Welcome to my Central Florida Garden Blog where we garden combining Florida natives, Florida-Friendly plants, and tropicals.
Monday, February 21, 2011
Riverview Flower Farm Field Trip
Flower heaven. What gardener wouldn't find themselves bug-eyed at this lavish sight! Salivating is more like it.
Or maybe you prefer pink. Acres and acres of 1 gallon plants just waiting for eager gardeners to claim them and give them a good home this spring.
If you like orange and many gardeners must because an overwhelming number of purchasers make this Crossandra infundibuliformis 'Orange Marmalade' one of the top selling perennials for Florida gardens.
In 1982 Rick Brown and his brother Dave Brown founded Riverview Flower Farm. Rick is generous with his enthusiasm and information about plants and the industry in general. He is also a hearty encourager to every home gardener with any inclination toward creating their own gardens. His genuine passion is revealed by his desire to see common gardeners like me be successful in our endeavors.
You can also find him promoting Florida gardeners and bloggers through his Facebook page at Florida Friendly Plants and his blog by the same name Florida Friendly Plants. Anyone can join in discussions on a number of topics on his Facebook page once you click the LIKE button.
Rick hosted the Hillsborough County Master Gardeners for a tour of Riverview Flower Farm a couple of weeks ago. I'm one to be intrigued by the how's and why's of life. For me to see firsthand the process of how all those vigorous plants end up on the shelves for consumer purchase had my attention at the outset.
Breathe deeply. Can you smell the luscious, earthy scent of all that fresh dirt spinning its way into containers? Almost as pretty as the flowers themselves.
Riverview Flower Farm is always striving toward improved operational sustainability. The organic soil that fills these pots is alive with beneficial organisms that assist in growing a healthy root system before these plants reach your garden. You won't need as much salt-based fertilizers when you bring these plants home. Growing in rich organic matter means the microbes multiply and protect against disease and nematodes.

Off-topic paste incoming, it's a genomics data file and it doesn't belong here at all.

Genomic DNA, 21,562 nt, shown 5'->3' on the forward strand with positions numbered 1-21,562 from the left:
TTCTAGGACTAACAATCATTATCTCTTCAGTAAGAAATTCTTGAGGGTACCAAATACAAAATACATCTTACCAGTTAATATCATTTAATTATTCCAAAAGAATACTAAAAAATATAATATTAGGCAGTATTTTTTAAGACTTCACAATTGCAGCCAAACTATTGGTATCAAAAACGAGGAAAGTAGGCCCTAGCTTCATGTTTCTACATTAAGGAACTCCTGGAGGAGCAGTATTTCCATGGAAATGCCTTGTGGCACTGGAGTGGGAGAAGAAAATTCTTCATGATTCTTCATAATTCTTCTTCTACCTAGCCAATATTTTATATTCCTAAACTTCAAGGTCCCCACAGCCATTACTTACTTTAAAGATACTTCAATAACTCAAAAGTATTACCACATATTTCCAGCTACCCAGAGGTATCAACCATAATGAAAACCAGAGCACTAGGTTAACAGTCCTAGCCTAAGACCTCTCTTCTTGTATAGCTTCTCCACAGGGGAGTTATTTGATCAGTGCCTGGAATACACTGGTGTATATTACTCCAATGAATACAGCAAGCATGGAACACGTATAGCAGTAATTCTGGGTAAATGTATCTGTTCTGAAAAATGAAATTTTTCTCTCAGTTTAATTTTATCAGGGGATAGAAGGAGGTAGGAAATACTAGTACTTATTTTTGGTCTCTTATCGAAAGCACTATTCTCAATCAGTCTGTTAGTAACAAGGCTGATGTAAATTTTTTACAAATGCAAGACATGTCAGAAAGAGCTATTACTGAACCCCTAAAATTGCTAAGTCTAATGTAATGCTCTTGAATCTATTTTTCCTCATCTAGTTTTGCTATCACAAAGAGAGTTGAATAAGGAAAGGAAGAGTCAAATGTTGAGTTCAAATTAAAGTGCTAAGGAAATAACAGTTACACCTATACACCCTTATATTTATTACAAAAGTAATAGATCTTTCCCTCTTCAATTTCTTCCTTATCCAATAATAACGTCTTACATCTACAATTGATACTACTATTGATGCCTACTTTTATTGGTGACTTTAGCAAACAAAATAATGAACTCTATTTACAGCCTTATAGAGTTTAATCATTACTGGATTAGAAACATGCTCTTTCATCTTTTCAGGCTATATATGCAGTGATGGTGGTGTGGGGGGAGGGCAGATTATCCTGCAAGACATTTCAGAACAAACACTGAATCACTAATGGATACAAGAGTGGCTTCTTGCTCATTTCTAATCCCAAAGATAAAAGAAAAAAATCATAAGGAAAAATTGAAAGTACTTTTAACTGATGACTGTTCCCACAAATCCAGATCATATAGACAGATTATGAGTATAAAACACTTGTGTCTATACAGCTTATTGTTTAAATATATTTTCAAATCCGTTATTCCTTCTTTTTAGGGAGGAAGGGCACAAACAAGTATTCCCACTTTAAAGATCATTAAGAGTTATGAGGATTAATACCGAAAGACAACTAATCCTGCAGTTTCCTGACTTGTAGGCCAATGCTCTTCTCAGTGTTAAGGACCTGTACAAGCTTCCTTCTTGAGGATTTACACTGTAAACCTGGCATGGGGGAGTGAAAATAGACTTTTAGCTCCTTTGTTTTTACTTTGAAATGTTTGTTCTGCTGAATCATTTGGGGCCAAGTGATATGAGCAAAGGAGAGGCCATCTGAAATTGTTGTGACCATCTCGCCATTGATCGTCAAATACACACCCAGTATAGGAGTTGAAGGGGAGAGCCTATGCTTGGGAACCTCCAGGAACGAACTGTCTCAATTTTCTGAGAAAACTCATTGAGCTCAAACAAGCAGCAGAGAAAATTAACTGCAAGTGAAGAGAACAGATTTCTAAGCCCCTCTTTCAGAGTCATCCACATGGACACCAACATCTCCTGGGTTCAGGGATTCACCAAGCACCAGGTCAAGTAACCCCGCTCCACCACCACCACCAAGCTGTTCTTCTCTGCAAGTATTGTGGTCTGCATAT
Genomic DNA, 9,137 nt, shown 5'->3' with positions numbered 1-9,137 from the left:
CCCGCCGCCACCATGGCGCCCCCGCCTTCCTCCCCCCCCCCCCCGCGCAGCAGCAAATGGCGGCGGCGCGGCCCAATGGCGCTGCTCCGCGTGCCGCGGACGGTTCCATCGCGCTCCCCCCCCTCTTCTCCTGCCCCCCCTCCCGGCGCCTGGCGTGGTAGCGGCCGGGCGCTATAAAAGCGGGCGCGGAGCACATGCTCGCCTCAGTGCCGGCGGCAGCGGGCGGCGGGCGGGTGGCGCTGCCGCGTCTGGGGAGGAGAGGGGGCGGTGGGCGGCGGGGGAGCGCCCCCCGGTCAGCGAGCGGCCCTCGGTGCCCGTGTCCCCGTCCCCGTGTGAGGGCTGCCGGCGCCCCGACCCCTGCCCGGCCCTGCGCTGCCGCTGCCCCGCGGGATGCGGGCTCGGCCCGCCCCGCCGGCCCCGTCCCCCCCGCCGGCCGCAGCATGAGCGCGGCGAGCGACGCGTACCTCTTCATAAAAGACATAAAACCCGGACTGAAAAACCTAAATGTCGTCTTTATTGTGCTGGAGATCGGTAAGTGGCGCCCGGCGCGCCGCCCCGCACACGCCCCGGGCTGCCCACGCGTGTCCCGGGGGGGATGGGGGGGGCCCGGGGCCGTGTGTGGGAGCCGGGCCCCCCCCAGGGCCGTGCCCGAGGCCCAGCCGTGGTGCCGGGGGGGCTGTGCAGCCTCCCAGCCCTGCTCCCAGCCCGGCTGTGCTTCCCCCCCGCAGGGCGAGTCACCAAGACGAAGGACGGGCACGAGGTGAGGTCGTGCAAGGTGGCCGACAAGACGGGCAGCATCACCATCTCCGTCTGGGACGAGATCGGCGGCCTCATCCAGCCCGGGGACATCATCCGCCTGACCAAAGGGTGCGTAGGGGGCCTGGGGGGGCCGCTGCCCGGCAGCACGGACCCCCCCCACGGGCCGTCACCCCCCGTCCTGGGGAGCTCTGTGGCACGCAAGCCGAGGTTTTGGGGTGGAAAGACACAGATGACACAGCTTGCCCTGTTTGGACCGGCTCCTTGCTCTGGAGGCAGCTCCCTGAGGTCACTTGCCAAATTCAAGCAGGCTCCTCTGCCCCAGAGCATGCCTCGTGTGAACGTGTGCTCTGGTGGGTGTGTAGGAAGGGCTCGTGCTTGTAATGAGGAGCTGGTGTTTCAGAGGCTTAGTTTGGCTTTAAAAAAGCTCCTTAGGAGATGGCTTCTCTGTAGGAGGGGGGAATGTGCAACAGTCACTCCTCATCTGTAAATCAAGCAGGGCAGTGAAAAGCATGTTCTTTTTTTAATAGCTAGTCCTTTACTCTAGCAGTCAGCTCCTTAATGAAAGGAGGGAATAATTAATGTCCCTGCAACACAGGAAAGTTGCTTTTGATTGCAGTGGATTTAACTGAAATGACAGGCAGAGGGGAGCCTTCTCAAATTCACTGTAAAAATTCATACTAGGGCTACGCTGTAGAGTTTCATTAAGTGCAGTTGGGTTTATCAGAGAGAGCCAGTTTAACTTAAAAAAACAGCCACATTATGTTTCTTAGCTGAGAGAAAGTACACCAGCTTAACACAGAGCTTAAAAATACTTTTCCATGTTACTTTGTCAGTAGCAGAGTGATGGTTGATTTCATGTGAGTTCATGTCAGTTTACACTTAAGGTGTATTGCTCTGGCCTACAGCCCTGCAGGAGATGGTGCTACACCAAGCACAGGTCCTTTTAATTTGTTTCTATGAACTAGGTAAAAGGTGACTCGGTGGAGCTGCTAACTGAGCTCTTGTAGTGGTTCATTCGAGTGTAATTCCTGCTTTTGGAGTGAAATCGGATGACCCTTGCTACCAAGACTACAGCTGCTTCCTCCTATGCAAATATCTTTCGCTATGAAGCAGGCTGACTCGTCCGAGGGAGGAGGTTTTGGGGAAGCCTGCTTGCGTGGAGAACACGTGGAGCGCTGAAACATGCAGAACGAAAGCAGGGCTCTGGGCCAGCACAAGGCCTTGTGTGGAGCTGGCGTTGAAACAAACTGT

Plants not sold are returned and composted and mixed with other organics such as local yard and tree waste to supply 35% of the soil needs at Riverview Flower Farm.
It's time to spread some roots. The starts of tiny seedlings getting a larger pot for further growing room.
Just how do all those plants get watered and irrigated and fed and protected from the elements?
Frost cloth is used for freeze protection down to 20F in many of the growing zones. Closing off the heavens with this retractable 'roof' is used in other zones. These methods eliminate using warm ground water for heat.
An Integrated Pest Management program is practiced using spot fertilization, garlic oil extract, zone management, and the use of the lowest toxicity products available.
A drip irrigation system running for 10 minutes at a time with pots place under it (see pipe lines above) alternating left and right of the line to keep the drip line in position.
Capillary mats are used in other zones. Water soaks the pot from the mats evenly coming up through the roots. 6-8 ounces of water is applied as needed in the drip system. These methods save 95% of the water lost to evaporation of overhead systems.
Instead of using motorized tractors and trailers to move plants throughout the facilities a man-powered monorail system safely handles the transportation of plants from one growing area to another in an efficient manner.
And in a matter of weeks the final product is here. Healthy, lively, colorful plants on the conveyor belt being sorted and stacked onto shipping carts.
Riverview Flower Farm has 56 acres of production on 151 acres. They distribute to 144 Home Depot Stores from Tallahassee to Key West.
Speaking of generosity. We were each blessed with 6 of those 'Voltage Yellow' Osteospermum you see in the opening photo to take home with us.
And a tray of much-loved Sedum hybrid 'Florida Friendly Gold' was a parting gift as well. If I can just get the rest of the sod dug out I've been working on I know right where my new plants are going to be sited.
Thank you, Rick. And thank you Florida Friendly Farm for a wonderful morning full with plant talk and shared information.